However, the fact that she was stripped naked when her body was found, is very unsettling. Ma pointed out that, even though some loose-fitting clothes could be swept away by the waves, it would be difficult to explain why the underwear which should be tight-fitting was also missing.
Another point Ma raised was that one way of finding out if a person got drowned is to perform a diatom test, which analysed diatoms present in the victim’s lungs and blood, and compared those with diatoms in the sea where the dead body was found. In this way, they could find out if the victim was still breathing or with blood circulation when he or she plunged into the water.
However, Lee claimed that the city’s water pollution made it difficult to conduct a diatom test, and so the forensic had stopped using this test since 2015.
On September 2, 2020, Ma Suen-lap, a veteran forensic who appeared as an expert witness. Ma pointed out that autopsy could not verify the cause of Chan’s death.
Question 4: Where did Chan go on the day she was last seen? What was her mental state on that day?
Combining all the evidence, Chan was last seen on 19 September 2019, and so her state of mind on that day and her whereabouts became key questions for investigation.
Other than the taxi driver, Chow Tai-lai, who brought Chan to Lohas Park, her classmate, Chiu Kwan-yee, also saw her on the same day, and was the 13th witness in the hearing. Chiu said that on that day, Chan went to her locker once after school, and took away everything from her locker. At that time, Chan said that she would return a bit later to tidy up. When Chiu asked her why Chan could not come back the next day to tidy up, Chan insisted that she would return to school later in the evening.
Later, together with another classmate, Nia, Chiu and Chan went to take the MTR to leave Tiu Keng Leng. Chiu said that Chan—who lived in Yuen Long— should change at Mei Foo, but she didn’t, and mentioned to Nia that she needed to go to Tsuen Wan to buy something.
According to the CCTV footage at Tiu Keng Leng station, a girl wearing a black sling top, who was thought to be Chan, appeared at the A1 exit at around 5.35pm, and sat down on a stone step outside the station for a short while before leaving. The station’s cleaning staff said that she found Chan’s personal belongings there, including her mobile phone and some art supplies.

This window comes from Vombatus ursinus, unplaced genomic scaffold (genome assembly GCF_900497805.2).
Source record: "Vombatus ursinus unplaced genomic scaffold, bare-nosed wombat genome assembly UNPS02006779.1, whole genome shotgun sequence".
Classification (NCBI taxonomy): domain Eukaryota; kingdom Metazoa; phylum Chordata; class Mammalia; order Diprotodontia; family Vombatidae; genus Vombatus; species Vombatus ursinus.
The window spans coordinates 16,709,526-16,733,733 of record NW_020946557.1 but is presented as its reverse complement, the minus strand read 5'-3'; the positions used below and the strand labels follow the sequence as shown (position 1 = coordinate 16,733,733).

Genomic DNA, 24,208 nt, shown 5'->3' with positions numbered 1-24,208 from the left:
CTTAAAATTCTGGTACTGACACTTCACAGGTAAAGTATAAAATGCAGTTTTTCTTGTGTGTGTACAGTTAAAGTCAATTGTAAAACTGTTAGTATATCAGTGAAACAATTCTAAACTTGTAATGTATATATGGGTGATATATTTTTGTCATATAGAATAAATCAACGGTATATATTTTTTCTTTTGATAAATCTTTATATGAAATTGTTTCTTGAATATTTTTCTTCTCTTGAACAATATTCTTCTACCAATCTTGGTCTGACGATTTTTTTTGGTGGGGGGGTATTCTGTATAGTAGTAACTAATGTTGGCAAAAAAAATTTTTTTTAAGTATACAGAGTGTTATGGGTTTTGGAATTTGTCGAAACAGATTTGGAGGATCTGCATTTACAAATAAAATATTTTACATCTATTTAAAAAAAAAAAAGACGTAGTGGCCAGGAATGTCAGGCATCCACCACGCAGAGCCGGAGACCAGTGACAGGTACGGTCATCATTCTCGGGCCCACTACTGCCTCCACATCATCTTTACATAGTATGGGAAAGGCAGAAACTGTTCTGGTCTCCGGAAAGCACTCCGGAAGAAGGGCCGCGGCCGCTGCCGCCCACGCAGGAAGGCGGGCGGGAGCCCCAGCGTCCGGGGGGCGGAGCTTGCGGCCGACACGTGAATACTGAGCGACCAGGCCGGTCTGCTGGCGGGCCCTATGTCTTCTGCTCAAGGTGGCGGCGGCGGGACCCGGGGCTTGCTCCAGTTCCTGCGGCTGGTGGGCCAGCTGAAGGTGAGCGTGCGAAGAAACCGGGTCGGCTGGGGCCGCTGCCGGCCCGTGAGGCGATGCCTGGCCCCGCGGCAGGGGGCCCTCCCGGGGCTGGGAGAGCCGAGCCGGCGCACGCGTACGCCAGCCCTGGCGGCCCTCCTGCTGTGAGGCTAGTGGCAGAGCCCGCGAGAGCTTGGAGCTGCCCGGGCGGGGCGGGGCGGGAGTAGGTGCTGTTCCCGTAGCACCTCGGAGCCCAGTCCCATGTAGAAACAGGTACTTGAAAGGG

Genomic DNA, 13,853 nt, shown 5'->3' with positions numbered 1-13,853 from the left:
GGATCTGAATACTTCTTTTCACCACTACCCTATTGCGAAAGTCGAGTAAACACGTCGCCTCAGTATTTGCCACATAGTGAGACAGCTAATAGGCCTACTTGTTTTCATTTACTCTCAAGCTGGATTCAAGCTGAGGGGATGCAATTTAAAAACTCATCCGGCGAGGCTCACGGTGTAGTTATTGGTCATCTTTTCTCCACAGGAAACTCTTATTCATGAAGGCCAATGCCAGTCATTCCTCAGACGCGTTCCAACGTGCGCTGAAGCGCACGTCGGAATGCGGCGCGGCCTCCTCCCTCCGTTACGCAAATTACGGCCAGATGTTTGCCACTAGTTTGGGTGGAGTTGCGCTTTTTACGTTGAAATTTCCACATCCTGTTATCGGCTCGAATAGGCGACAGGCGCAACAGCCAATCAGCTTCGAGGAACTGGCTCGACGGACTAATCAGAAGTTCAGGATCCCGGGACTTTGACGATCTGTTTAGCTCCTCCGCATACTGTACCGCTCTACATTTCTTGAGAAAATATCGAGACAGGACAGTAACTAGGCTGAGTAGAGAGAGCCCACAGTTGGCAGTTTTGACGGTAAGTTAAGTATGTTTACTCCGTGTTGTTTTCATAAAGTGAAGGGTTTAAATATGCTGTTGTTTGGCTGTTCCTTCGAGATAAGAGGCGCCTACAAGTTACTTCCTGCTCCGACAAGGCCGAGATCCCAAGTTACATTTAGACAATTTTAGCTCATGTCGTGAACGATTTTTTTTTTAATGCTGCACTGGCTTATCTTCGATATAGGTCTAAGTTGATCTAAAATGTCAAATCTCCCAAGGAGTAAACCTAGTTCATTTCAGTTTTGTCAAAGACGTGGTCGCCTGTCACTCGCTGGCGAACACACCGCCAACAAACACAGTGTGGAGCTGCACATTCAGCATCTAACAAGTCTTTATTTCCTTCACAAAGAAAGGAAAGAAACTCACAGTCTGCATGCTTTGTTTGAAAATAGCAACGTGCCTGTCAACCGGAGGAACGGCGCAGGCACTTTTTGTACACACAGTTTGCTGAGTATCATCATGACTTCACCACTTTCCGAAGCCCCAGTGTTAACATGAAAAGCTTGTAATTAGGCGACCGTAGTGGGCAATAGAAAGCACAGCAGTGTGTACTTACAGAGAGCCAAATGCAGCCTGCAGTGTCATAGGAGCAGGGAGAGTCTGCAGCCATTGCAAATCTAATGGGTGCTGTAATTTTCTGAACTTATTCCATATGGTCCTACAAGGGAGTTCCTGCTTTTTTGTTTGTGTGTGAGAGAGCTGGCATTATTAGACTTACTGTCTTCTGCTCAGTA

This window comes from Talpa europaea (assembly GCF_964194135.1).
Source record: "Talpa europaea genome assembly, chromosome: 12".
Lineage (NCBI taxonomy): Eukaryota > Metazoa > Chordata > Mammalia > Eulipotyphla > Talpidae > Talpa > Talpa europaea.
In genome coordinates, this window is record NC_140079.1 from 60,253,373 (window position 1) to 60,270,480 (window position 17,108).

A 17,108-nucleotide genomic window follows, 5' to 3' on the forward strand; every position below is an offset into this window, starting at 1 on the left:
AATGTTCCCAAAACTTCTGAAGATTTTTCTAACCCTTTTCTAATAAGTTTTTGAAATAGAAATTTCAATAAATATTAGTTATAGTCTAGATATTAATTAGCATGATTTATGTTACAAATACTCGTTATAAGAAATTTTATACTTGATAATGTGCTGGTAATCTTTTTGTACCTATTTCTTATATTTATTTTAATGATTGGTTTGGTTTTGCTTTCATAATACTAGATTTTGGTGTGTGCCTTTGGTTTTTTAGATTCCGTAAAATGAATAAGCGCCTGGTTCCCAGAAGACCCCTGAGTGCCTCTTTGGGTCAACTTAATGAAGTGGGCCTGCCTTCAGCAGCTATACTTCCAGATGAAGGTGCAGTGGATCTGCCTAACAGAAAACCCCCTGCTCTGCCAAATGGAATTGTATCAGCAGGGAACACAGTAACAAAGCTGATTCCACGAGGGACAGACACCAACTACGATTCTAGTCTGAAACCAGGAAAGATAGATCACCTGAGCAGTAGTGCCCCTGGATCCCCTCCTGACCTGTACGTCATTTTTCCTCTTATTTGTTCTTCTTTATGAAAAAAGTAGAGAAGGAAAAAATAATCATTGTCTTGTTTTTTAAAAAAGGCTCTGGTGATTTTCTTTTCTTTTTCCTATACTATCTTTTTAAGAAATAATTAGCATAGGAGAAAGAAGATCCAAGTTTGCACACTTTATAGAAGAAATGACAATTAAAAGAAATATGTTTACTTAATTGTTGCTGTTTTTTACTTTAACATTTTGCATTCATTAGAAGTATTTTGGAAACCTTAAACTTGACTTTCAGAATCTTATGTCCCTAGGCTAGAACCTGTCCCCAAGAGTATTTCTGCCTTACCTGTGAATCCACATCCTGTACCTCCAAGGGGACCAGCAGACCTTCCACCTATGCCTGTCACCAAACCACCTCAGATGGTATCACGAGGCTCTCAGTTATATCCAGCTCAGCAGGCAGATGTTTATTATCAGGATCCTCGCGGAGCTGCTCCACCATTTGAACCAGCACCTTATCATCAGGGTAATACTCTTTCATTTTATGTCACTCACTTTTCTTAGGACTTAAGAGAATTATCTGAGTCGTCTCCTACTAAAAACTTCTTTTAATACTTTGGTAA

On 27 August 2020, Chiu Kwan-yee claimed that she last saw Chan at Mei Foo MTR Station on 19 September 2019.
At the hearing, the coroner presented several CCTV footage from Tiu Keng Leng MTR Station, the Design Institute, Metro Town Shopping Arcade and Sing Ming Estate, which all indicated Chan’s whereabouts that evening. They showed that she went to the Design Institute at around 5.47pm, and lingered there on different floors for some time, before leaving the school at around 7pm. Around that time, some footage revealed that she entered Tiu Keng Leng MTR Station and went to Le Pointe shopping mall via Exit B. Later, several cameras captured her movement to Level Two of the mall. She eventually left via Level Two exit and entered Sing Ming Estate.
The footage showing Chan’s last appearance was taken around Shin Chi House in Sin Ming Estate. Chan was seen going to the Chui Ling Lane playground at around 7.11pm.
Last October, Chow Tai-lai, the taxi driver, reported to the police that he picked up a barefoot girl on 19 September 2019, and suspected that she must be Chan. In the hearing, Chow said that Chan asked to go to Hemera Lohas Park. He said that he remembered her because she was barefoot.
Based on Chow, when the taxi arrived at the junction of Wan Po Road with Lohas Park Road, Chan suddenly asked him to make a right turn to Lohas Park Road, and wanted to get off at a construction site next to Hemera Lohas Park, located just 200 metres away from the sea. Chow told her that the area was very remote, but Chan insisted that she would be fine, and paid her fare.
Chow said that since that area was illuminated and patrolled by security guards, he decided to let her get off as she requested. However, he said that he could not tell from the rear view mirror where she went after getting off, because the day was turning dark. Lee Ho-kit, the police officer in charge of this case, remarked that there was a CCTV located at the roundabout near the construction site. However, the police could not find CCTV footage from that camera to prove that Chan actually went there. Lee said that the CCTV at that point could be a bit blurred, and since there was little lighting, it is possible that Chan’s movements could not be detected.